"With the widespread dissemination of Windows 10 the Defendant seeks to maintain its position of dominance in the marketplace," the complaint argued. "The Windows 10 system adds yet another dimension to its extant body of operating systems and in effect keeps the consumer 'in the fold' while gaining a captive audience for Defendant's ancillary products."
Lawyers for Khafaji, Abdulreda and Stahl even managed to work in a reference to the 1984 film The Terminator. "The Plaintiff's Windows 10 marketing technique is reminiscent of the story line in science fiction films like Terminator which have a scenario where the computers start functioning autonomously," the complaint read. Some users, including the plaintiffs, have claimed that their PCs were upgraded to Windows 10 without their approval or authorization, often while they were away from the computer.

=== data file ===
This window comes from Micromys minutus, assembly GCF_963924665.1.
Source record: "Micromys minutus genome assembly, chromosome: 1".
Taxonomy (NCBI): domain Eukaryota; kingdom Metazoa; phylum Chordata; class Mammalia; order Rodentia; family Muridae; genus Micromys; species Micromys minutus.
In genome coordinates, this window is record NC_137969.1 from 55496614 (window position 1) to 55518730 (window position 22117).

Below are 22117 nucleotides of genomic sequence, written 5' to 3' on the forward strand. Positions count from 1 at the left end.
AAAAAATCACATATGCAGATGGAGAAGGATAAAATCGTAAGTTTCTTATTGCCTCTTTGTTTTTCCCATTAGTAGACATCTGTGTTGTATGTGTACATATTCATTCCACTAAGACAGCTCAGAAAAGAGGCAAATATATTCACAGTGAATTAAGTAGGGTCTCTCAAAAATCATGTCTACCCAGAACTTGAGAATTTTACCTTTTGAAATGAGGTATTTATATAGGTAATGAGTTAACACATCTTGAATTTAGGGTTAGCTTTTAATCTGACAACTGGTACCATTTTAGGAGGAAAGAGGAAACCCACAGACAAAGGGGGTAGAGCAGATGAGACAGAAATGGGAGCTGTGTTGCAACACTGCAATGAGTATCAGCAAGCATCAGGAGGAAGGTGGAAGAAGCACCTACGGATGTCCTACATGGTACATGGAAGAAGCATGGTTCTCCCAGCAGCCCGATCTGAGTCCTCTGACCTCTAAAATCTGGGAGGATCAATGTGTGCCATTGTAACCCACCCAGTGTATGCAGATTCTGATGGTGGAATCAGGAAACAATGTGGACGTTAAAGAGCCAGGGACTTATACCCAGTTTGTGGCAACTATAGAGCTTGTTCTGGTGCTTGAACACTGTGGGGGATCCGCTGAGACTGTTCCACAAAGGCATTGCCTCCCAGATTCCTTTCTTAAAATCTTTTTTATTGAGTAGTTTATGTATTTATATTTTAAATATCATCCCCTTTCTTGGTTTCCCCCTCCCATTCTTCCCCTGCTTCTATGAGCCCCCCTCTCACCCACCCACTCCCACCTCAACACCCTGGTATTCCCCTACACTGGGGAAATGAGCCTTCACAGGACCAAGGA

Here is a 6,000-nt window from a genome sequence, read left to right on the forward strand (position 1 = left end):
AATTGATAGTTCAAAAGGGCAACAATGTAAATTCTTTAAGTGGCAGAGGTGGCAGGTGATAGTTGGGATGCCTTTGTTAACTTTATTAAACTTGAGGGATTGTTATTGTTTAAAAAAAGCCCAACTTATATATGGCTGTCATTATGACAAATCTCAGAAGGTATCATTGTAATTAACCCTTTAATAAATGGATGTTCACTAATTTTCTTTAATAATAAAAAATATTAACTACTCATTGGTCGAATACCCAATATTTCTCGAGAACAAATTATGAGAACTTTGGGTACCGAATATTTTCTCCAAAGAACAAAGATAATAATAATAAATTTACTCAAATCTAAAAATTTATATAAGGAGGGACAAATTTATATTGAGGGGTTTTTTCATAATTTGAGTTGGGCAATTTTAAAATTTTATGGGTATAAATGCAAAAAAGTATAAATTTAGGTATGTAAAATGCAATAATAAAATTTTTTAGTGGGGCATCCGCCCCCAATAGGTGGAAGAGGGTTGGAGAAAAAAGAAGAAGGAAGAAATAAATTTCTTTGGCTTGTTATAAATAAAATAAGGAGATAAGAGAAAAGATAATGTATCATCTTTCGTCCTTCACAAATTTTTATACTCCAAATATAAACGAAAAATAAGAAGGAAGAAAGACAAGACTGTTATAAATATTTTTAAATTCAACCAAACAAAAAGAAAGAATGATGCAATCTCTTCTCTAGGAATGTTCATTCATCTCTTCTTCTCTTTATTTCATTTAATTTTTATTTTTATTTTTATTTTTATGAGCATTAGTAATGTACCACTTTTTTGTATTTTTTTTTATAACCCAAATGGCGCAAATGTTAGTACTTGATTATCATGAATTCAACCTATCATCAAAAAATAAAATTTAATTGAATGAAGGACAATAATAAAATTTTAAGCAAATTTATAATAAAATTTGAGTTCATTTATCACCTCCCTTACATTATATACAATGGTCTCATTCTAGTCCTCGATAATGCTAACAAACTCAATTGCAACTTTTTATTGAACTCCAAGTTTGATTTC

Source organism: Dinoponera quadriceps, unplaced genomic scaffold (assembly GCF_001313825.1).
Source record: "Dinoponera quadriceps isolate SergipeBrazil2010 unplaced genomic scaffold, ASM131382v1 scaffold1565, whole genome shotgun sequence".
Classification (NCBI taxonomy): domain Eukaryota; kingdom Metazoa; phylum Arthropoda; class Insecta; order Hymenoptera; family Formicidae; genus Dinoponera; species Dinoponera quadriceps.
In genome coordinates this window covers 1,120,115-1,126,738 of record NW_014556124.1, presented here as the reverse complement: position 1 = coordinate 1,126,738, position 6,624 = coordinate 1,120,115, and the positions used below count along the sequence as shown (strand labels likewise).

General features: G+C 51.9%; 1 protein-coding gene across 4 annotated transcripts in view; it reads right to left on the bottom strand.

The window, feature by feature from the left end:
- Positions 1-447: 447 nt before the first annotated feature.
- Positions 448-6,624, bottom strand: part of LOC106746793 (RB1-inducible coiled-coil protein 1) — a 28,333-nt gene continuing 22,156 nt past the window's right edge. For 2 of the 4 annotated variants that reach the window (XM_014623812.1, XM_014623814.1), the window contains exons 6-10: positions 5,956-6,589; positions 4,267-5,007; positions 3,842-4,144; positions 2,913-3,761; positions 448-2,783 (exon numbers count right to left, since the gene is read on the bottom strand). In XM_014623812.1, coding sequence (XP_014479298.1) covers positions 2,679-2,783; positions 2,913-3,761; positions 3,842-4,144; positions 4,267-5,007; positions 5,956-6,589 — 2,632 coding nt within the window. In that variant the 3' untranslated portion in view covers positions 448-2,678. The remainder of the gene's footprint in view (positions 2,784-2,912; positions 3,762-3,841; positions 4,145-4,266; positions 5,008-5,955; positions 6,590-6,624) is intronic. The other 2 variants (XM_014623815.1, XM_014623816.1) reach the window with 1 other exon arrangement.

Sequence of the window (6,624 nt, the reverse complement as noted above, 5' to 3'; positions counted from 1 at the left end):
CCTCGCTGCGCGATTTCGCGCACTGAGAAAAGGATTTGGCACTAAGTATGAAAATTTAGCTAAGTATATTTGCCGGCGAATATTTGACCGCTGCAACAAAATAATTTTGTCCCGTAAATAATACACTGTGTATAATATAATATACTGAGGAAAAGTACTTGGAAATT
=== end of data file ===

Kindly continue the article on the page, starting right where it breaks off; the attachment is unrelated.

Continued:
Although last week's lawsuit was the first believed to have hit a federal court, it was not the only legal action taken against Microsoft's Windows 10 upgrade offer. In May, Microsoft paid California travel agent Teri Goldstein $10,000 after she won a judgment in small claims court by successfully arguing that an unauthorized upgrade to Windows 10 crippled her business's PC.
In a statement Friday, Microsoft said it would prevail. "We believe the plaintiffs’ claims are without merit and we are confident we’ll be successful in court," a spokeswoman said.
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